Let's put our heads together



    Let's put our heads together



      When I grow up I want to be an astronaut

      Dad, what do you think I should do for work when I grow up? What should I study at school?

      My kids are both young teenagers and have just started to think about what they want to do with their lives, what they should study and what work they may want to do when they ‘grow up’. This has led me to reflect on how much has changed since I was their age when I aspired to be a humble astronaut!

      Whilst my generation (Gen X) faced some labour market uncertainty, we did not face the same turmoil and disruption that teenagers today will. It seemed realistic in the 90’s that if you trained in a profession or trade you were likely to be able to carve out a career for life and have relative job security, I am not sure this is the case today.

      So what should you advise your kids on their school, university and career choices? What jobs or careers do you encourage or suggest they pursue and follow?

      Challenging Times

      A recent trip to San Francisco helped me understand two major issues we are facing. The first, unsurprisingly, is that technology, digitisation, robotics and AI will dramatically impact our lives and change the very nature of our economies, business and labour markets in general. The second is to make sure our collective workforce has been trained with the appropriate skills and capabilities to be productive in our future economy and business world.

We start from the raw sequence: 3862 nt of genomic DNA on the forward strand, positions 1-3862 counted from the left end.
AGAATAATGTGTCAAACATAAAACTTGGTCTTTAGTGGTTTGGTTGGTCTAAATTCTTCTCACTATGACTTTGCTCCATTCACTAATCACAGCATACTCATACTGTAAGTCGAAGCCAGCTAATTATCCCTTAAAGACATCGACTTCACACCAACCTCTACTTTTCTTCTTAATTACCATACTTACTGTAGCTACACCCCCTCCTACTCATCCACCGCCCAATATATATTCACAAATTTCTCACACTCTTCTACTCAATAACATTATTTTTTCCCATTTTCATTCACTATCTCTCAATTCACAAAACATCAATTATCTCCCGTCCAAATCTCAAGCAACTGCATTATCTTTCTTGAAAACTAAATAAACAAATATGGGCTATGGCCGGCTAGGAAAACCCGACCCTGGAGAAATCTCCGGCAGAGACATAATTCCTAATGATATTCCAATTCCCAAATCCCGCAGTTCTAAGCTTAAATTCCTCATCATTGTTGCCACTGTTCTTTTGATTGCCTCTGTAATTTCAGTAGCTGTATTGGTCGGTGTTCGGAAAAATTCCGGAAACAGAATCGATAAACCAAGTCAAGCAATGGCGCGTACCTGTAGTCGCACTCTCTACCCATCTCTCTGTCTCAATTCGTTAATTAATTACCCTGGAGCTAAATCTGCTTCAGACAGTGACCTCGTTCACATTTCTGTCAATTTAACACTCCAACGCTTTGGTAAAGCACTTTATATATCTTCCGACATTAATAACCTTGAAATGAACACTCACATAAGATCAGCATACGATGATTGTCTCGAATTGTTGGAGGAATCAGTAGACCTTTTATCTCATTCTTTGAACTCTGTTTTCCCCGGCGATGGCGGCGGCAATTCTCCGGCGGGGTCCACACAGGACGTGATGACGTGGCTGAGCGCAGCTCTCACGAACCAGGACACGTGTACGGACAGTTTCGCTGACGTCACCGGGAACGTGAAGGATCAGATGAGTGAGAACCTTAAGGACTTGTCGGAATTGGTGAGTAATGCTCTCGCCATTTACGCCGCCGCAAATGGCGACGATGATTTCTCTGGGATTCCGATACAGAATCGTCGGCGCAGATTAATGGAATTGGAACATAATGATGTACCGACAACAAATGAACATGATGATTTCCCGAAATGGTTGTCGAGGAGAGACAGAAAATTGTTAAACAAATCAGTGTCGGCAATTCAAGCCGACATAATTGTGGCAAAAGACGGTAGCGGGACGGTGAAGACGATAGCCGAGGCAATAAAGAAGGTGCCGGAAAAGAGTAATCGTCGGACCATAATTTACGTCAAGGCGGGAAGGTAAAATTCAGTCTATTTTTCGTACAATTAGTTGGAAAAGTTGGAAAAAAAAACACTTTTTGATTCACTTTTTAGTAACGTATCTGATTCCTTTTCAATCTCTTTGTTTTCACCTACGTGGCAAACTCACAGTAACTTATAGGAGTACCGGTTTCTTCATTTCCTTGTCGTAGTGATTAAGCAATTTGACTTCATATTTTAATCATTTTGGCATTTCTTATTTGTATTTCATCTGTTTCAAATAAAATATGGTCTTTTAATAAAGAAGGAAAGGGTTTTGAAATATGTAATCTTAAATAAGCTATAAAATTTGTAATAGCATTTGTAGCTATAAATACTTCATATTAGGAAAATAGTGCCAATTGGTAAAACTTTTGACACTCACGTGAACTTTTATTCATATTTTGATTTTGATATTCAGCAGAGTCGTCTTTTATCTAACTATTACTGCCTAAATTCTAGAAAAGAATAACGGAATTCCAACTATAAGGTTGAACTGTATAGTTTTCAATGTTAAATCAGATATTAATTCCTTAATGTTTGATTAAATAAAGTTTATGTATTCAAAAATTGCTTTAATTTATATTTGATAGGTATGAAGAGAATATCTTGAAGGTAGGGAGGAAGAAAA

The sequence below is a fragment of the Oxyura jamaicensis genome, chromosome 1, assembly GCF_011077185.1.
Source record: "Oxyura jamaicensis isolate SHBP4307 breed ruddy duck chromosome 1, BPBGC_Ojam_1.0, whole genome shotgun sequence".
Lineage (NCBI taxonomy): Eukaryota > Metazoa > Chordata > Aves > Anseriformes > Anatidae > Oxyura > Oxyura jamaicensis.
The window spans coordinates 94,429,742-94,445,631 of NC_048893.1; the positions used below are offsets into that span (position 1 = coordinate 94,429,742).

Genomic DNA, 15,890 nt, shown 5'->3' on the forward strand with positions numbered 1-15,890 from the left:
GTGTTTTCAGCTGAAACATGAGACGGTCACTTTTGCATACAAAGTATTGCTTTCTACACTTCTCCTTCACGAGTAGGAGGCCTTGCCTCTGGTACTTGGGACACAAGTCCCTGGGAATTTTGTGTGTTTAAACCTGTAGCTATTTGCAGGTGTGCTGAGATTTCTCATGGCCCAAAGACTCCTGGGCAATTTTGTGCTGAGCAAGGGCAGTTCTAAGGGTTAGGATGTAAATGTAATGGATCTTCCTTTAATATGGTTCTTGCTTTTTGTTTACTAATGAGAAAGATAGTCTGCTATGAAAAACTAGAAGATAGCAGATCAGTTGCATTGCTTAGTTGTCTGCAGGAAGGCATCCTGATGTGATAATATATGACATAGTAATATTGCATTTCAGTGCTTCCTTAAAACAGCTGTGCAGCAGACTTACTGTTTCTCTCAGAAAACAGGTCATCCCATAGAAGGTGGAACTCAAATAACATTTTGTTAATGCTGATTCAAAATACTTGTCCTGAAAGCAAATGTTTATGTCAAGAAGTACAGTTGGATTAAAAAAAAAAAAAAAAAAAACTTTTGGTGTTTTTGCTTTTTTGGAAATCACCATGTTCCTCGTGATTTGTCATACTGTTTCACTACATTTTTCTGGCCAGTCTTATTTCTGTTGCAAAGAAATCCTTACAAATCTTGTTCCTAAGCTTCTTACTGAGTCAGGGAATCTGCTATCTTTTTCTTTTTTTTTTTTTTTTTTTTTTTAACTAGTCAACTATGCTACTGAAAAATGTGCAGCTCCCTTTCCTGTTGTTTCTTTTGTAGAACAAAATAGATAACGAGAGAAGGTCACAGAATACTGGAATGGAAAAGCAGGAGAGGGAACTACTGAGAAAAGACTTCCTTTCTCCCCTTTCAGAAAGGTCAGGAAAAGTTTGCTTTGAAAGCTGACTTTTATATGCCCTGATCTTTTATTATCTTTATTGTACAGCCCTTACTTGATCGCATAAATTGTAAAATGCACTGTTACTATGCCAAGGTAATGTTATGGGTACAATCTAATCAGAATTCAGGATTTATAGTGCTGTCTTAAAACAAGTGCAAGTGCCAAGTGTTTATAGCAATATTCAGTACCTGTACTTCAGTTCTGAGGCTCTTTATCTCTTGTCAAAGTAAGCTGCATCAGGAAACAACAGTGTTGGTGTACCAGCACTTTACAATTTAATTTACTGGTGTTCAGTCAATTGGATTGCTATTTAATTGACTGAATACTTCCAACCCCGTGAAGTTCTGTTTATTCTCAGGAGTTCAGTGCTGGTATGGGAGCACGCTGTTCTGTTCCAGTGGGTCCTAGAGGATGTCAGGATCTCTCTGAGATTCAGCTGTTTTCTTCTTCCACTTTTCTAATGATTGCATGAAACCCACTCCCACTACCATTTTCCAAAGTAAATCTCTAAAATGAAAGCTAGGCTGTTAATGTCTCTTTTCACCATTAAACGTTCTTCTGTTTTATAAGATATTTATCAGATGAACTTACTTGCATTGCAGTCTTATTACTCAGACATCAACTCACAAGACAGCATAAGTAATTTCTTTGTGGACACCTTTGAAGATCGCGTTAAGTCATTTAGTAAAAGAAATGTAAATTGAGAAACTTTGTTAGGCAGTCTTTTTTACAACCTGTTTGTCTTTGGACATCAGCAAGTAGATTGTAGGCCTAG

Unlike my generation that went to school / university and front loaded study and skills development before commencing our career, the current generation will have to adopt a much more continuous approach to learning throughout their various careers. Where it was possible for Baby Boomers and Gen X to stay current (or nearly current) throughout their working lives, the workforce comprising Gen Y and beyond is likely to have to be much more adaptable to career change, learning new skills constantly throughout their numerous ‘careers’.

      It’s interesting to think about jobs and careers that one day were deemed to be ‘safe’ and highly prestigious are now subject to significant disruption from technology and AI. For instance, I am not sure I will overly encourage my kids to study Law, Accounting, General (medical) Practice, Journalism, Pharmacy, Equity Research / Trading – all of these industry segments are prime candidates for major technological disruption and automation and are likely to reduce their respective demand for highly skilled humans in the future.

      Refer to a couple of recent articles on this topic:

      Taking Responsibility

      I am becoming increasingly concerned that our education sector, government and industry more broadly is not acting quickly enough on this issue. Without adequate work available, there is increased risk of social discord and tension within countries and between countries. Unlike many other ‘crises’ this will occur in our backyard and the backyards of most developed countries.

      We need to start talking about this issue more in the public domain and have a strong policy response from government, business and education sectors. It’s encouraging to see companies like Coursera and Skillshare appearing who are seeking to disrupt the tertiary education sector by offering high quality online (short) courses for people to upskill themselves without significant cost impost.